Taking as their subjects childhood, the transience of seasons, and our shared mortality, the 16mm films of Jonathan Schwartz (1973-2018) devote themselves to the ephemerality of external worlds and a gestural responsiveness to internal states. This program of seven poetic films made over 15 years—combining cutout collage, lyrical camerawork, and elliptical editing—merge wonder and disquiet, elation and sorrow, moving from intimacies of fatherhood and love to contemplations of nature and culture.
Curated by Irina Leimbacher. Cosponsored with the Cornell Council for the Arts.
For Them Ending (2005, 16mm, 3 minutes )
swallowed up in the sky, the sound sustained by echo, always fading.the nature of a season, moving forward with growth or death or growth. or I was wondering how to make New England fall colors linger so if you couldn't visit soon the yellow oranges and reds would still be waiting for you
Animals Moving to the Sound of Drums (2013, 16mm, 8 minutes ) (second picture above)
That fall it was not intentional to have a Galway Kinnell book on the table near where the caterpillar in the doorway, feeding on our offerings, became the butterfly, feeding on honey water, staying in our house until we let it go. Or it was not known about the deer in Putney or that the baby birds in the raspberry bushes would cry to us in summer. A beloved, old friend once visited Vermont to do some work for Galway Kinn ell and she described a stone table in the field where they ate meals in the afternoon—it sounded like a song and so I looked at the book and from “Little Sleep's-Head Sprouting Hair in the Moonlight” here is that line: “The still undanced cadence of vanishing.”
If the War Continues (2012, 16mm, 5 minutes ) (first picture above)
“and before I could be noticed again and taken to task, I spoke to the tiny blessed star within me, shut off my heartbeat, made my body disappear into the shadow of a bush, and continued my previous voyage without thinking about returning home ever again.” – Hermann Hesse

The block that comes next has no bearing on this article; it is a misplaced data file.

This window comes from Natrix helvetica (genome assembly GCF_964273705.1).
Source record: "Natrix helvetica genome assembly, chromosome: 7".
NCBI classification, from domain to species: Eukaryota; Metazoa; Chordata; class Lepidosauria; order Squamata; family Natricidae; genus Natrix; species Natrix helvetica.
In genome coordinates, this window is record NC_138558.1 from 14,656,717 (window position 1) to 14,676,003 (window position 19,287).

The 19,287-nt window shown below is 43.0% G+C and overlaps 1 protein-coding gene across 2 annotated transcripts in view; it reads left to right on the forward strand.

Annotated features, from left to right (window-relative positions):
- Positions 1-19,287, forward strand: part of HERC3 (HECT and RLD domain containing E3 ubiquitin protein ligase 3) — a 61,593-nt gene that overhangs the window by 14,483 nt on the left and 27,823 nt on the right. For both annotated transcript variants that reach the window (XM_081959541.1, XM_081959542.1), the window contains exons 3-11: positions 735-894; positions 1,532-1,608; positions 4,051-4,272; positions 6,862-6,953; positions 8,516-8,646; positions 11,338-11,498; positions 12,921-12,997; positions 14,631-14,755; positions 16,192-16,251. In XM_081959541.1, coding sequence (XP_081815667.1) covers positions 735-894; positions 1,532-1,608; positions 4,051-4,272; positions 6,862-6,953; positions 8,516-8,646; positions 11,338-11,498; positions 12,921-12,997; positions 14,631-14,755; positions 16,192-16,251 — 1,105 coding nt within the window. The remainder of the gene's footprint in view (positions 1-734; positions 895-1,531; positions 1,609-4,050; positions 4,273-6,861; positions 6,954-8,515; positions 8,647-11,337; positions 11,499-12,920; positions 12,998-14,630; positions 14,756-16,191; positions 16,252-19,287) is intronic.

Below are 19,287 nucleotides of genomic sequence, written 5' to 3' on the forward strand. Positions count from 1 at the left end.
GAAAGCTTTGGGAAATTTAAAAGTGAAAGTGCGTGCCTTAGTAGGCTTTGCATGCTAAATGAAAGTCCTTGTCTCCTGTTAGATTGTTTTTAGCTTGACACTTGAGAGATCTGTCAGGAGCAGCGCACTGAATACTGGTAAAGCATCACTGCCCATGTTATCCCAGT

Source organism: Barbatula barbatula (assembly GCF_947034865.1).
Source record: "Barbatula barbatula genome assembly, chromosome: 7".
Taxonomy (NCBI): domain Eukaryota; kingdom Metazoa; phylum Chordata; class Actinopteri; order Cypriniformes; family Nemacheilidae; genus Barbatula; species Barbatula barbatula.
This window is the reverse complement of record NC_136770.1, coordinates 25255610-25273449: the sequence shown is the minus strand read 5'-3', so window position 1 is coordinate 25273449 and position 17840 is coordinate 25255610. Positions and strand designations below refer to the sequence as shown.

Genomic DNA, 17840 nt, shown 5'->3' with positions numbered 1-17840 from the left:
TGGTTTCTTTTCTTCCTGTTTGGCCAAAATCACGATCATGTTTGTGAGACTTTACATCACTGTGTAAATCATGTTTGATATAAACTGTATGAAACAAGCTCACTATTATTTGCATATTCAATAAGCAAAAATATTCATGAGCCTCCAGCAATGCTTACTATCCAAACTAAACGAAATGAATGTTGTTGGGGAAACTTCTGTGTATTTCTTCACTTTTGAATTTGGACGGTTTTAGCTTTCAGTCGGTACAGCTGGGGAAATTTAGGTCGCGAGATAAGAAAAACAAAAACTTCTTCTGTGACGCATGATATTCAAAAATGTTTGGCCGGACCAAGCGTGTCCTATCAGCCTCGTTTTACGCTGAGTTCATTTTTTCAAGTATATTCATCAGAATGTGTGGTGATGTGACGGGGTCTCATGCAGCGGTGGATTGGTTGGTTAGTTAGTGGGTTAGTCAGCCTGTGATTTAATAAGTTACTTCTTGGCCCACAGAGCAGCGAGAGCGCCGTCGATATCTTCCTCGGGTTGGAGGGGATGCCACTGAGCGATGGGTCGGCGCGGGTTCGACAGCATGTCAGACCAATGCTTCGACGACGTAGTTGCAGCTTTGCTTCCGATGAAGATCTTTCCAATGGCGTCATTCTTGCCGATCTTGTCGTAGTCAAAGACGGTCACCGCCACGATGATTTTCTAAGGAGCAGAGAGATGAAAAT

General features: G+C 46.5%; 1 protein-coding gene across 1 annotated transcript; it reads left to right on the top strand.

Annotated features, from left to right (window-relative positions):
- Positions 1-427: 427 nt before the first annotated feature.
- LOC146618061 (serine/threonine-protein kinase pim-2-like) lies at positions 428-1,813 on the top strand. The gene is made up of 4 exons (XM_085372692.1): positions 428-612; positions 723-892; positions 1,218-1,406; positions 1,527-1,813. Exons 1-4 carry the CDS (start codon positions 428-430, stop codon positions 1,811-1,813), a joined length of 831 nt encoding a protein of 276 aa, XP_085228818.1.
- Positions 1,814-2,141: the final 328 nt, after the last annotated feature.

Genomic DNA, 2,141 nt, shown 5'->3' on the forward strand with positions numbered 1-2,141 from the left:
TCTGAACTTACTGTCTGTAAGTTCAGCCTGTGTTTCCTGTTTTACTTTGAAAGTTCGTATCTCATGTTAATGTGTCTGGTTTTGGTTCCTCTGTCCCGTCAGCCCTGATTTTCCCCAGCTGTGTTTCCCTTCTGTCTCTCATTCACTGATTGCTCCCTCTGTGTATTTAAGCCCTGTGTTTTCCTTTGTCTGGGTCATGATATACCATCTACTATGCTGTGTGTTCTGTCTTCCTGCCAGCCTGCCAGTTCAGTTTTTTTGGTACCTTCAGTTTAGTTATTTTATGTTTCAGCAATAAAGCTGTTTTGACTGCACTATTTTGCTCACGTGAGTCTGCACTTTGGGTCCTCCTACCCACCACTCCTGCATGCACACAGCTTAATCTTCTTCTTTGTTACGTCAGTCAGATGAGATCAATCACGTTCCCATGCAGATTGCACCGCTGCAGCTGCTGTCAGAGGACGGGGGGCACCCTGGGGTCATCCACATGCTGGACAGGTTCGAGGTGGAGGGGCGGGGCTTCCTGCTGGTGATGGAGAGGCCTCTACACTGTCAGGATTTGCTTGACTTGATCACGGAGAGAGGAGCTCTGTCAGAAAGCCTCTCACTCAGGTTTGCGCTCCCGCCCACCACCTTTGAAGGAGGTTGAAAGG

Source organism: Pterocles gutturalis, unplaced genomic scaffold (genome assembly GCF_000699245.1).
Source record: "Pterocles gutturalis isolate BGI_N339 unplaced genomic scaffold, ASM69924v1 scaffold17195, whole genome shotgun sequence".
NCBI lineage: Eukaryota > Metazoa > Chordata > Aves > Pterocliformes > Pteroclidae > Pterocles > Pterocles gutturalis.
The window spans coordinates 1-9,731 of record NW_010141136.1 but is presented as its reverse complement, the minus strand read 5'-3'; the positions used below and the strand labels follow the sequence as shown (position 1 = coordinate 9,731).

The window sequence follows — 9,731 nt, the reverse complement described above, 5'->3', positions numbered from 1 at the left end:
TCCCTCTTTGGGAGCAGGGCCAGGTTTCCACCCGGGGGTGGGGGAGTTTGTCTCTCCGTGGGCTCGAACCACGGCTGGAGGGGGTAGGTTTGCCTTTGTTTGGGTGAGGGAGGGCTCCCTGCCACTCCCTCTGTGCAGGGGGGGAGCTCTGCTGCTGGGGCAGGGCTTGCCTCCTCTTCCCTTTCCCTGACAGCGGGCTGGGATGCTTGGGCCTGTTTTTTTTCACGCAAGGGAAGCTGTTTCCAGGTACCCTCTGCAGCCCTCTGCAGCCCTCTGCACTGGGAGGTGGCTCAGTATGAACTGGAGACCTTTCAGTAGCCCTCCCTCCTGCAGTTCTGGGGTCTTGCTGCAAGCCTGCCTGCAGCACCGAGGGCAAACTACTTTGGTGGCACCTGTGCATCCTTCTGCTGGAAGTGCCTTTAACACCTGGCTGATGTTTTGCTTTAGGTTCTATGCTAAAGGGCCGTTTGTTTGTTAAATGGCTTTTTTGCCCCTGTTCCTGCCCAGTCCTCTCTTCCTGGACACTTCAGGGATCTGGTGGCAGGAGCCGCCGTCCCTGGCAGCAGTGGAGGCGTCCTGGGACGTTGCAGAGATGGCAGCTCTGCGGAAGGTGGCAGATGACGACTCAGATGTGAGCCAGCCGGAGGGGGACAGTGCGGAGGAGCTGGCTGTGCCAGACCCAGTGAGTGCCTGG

Den of Tigers (2002, 16mm, 19 minutes )
an invitation to walk look listen. West Bengal, India. collected, or pretend to.
Winter Beyond Winter (2016, 16mm, 11 minutes )
apologies towards the inevitable.
The Crack-Up (2017, 16mm to digital, 18 minutes)
"The ability to hold two opposed ideas in the mind at the same time, and still retain the ability to function. One should, for example, be able to see that things are hopeless and yet be determined to make them otherwise." (F. Scott Fitzgerald: The Crack-Up, 1936)
A Leaf is the Sea is a Theater (2018, 16mm to digital, 17 minutes)
“The last film Jonathan Schwartz completed before his death in October at the age of 45, A Leaf is the Sea is a Theater is, like so many of Jonathan’s films, about potentially seeing entire worlds in the smallest of objects and gestures, asking us to be attentive to the seemingly inconsequential margins of life where, if we simply look, great beauty resides.” (Michael Sicinski, MUBI)
New Year Sun (2010, 16mm, 3 minutes )
“...in which Schwartz approaches light traveling through water in all its forms. His macro lens strives to get closer to the essence, to the transparency of things, and yet, the tenebrous and doomed cry of a church's bell, and the ascending, unstoppable pitch that accompany the images end up close to the sound of a derailed train—and the unfocused, unclear vision that comes with it.” (Monica Saviron)
Cosponsored with the Cornell Council for the Arts.